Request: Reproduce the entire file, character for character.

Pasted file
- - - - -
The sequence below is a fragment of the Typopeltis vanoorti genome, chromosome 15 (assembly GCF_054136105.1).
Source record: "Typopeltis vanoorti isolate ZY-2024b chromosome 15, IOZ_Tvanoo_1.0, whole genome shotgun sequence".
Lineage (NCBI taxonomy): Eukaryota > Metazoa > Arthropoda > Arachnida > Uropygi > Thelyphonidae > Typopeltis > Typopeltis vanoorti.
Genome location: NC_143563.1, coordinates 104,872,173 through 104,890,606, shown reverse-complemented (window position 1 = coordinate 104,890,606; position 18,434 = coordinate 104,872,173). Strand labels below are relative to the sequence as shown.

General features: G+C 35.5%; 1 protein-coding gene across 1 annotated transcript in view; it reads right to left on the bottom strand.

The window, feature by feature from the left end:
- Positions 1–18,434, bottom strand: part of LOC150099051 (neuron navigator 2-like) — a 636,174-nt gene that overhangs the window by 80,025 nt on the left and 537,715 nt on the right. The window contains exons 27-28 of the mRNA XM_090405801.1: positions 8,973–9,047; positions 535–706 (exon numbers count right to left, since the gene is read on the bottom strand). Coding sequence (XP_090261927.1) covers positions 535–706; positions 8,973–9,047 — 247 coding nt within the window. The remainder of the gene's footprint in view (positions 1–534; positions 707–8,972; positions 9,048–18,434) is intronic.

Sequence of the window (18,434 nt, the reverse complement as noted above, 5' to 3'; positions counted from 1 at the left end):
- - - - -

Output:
The sequence below is a fragment of the Typopeltis vanoorti genome, chromosome 15 (assembly GCF_054136105.1).
Source record: "Typopeltis vanoorti isolate ZY-2024b chromosome 15, IOZ_Tvanoo_1.0, whole genome shotgun sequence".
Lineage (NCBI taxonomy): Eukaryota > Metazoa > Arthropoda > Arachnida > Uropygi > Thelyphonidae > Typopeltis > Typopeltis vanoorti.
Genome location: NC_143563.1, coordinates 104,872,173 through 104,890,606, shown reverse-complemented (window position 1 = coordinate 104,890,606; position 18,434 = coordinate 104,872,173). Strand labels below are relative to the sequence as shown.

General features: G+C 35.5%; 1 protein-coding gene across 1 annotated transcript in view; it reads right to left on the bottom strand.

The window, feature by feature from the left end:
- Positions 1–18,434, bottom strand: part of LOC150099051 (neuron navigator 2-like) — a 636,174-nt gene that overhangs the window by 80,025 nt on the left and 537,715 nt on the right. The window contains exons 27-28 of the mRNA XM_090405801.1: positions 8,973–9,047; positions 535–706 (exon numbers count right to left, since the gene is read on the bottom strand). Coding sequence (XP_090261927.1) covers positions 535–706; positions 8,973–9,047 — 247 coding nt within the window. The remainder of the gene's footprint in view (positions 1–534; positions 707–8,972; positions 9,048–18,434) is intronic.

Sequence of the window (18,434 nt, the reverse complement as noted above, 5' to 3'; positions counted from 1 at the left end):